Can Virtual Reality Help Women With Eating Disorders Improve Body Image?

By John Lavitt 11/19/15

Swapping body images in the virtual world may aid the treatment of eating disorders in the real one.

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A new study has shown the potential of virtual reality body swapping as a treatment for women prone to eating disorders or experiencing the early onset of one.

In today’s image-oriented age, both advertising and social media can result in girls as young as eight years old becoming overly critical of their body image. The goal of the new study was to use virtual reality to alter a woman’s perception, helping to make a realistic shift to the positive.

At the beginning of the study, researchers asked 21 female subjects to estimate the width and circumference of different body parts. After giving their estimates, the women were subject to body-swapping illusions. The participants wore a virtual reality headset that put them in a featureless room. When the women looked down, they saw a virtual body with a skinny belly. As they looked down, they were touched on the belly in both the real world and in the virtual one.

Published in Cyberpsychology, Behavior, and Social Networking, the study used this body-swapping illusion to help alter the women’s perception of their bodies. The women in the study were shown images of themselves with skinny stomachs. After being shown their ideal in a virtual reality setting, the women were able to more accurately estimate their actual body size in real life.

By helping to revise a subject’s allocentric memory of their body, the body-swapping illusion steers women away from their disease of perception. Allocentric memory is a type of spatial memory where a person is mentally manipulating objects from a stationary point of view. In the virtual reality setting used in the study, the women were manipulating their view of their bodies in a mirror.

To evaluate how effective their experiment was, the researchers had the women answer a detailed questionnaire about the process. After experiencing the illusion, the researchers found the women had a different representation of their own body image, reporting a decreased estimated measurement from their pre-illusion estimations. The results led to the conclusion that using virtual reality body swapping illusions could potentially help those with eating and weight disorders.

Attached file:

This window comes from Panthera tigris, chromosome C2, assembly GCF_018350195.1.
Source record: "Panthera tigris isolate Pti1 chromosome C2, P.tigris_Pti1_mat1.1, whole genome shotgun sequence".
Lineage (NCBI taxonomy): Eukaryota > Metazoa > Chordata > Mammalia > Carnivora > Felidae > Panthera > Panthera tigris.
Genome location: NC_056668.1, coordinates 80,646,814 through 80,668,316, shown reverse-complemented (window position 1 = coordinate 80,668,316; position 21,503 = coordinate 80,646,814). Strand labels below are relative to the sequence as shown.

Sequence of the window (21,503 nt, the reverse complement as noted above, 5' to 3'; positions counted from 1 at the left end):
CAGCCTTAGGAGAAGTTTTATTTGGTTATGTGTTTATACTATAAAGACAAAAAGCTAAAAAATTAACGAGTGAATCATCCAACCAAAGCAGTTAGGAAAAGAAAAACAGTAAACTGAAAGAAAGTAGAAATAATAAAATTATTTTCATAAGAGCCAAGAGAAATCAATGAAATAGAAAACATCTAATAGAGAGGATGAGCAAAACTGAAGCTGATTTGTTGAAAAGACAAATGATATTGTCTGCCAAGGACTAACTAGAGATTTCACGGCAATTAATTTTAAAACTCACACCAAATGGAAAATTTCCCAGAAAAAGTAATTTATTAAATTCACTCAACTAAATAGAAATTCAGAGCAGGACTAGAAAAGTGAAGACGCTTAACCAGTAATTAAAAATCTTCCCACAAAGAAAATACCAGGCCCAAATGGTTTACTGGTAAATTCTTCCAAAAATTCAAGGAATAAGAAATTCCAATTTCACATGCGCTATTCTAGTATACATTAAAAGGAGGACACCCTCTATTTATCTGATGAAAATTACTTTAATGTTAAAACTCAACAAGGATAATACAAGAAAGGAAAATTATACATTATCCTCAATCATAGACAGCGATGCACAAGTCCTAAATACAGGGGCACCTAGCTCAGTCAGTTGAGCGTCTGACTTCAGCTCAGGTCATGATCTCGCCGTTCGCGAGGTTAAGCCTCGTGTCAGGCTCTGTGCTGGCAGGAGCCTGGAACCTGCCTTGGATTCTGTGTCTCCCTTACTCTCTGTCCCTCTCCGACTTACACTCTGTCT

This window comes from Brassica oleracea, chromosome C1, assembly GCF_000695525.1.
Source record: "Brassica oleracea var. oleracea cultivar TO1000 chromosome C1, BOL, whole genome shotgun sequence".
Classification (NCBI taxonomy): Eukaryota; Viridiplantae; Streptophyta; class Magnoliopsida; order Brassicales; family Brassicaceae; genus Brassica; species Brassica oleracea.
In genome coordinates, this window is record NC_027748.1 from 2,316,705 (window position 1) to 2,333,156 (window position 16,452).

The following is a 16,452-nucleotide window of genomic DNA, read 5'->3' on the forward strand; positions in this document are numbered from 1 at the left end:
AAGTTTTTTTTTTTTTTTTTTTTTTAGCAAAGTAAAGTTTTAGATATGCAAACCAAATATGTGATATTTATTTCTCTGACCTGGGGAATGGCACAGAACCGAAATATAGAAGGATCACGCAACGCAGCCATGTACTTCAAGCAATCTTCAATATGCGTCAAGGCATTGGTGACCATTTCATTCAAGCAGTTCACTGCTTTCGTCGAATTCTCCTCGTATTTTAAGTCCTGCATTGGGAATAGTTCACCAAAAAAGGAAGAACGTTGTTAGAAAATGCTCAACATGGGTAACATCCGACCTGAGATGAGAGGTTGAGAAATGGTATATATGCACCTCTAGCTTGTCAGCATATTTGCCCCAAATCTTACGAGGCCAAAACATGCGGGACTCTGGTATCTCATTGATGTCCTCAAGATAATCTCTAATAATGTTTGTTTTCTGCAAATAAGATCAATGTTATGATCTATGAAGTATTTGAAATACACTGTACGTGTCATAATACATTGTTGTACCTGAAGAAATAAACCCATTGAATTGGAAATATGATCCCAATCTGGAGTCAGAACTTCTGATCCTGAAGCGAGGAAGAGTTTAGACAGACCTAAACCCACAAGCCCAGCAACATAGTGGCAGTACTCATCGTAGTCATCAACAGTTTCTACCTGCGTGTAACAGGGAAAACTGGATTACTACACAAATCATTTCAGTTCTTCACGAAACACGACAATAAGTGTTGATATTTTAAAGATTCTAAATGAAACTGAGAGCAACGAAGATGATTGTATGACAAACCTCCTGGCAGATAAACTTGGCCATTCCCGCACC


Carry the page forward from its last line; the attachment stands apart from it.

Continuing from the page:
"This research provides a valuable first step in understanding of body image distortion and disturbance in those with eating disorders and obesity," said Dr. Brenda K. Wiederhold, of the Interactive Media Institute in San Diego, California and the Virtual Reality Medical Institute in Brussels, Belgium. "Exploring the potential of this virtual reality approach in a clinical population will be an important next step."

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Growing up in Manhattan as a stutterer, John Lavitt discovered that writing was the best way to express himself when the words would not come. After graduating with honors from Brown University, he lived on the Greek island of Patmos, studying with his mentor, the late American poet Robert Lax. As a writer, John’s published work includes three articles in Chicken Soup For The Soul volumes and poems in multiple poetry journals and compilations. Active in recovery, John has been the Treatment Professional News Editor for The Fix. Since 2015, he has published over 500 articles on the addiction and recovery news website. Today, he lives in Los Angeles, trying his best to be happy and creative. Find John on Facebook, Twitter, and LinkedIn.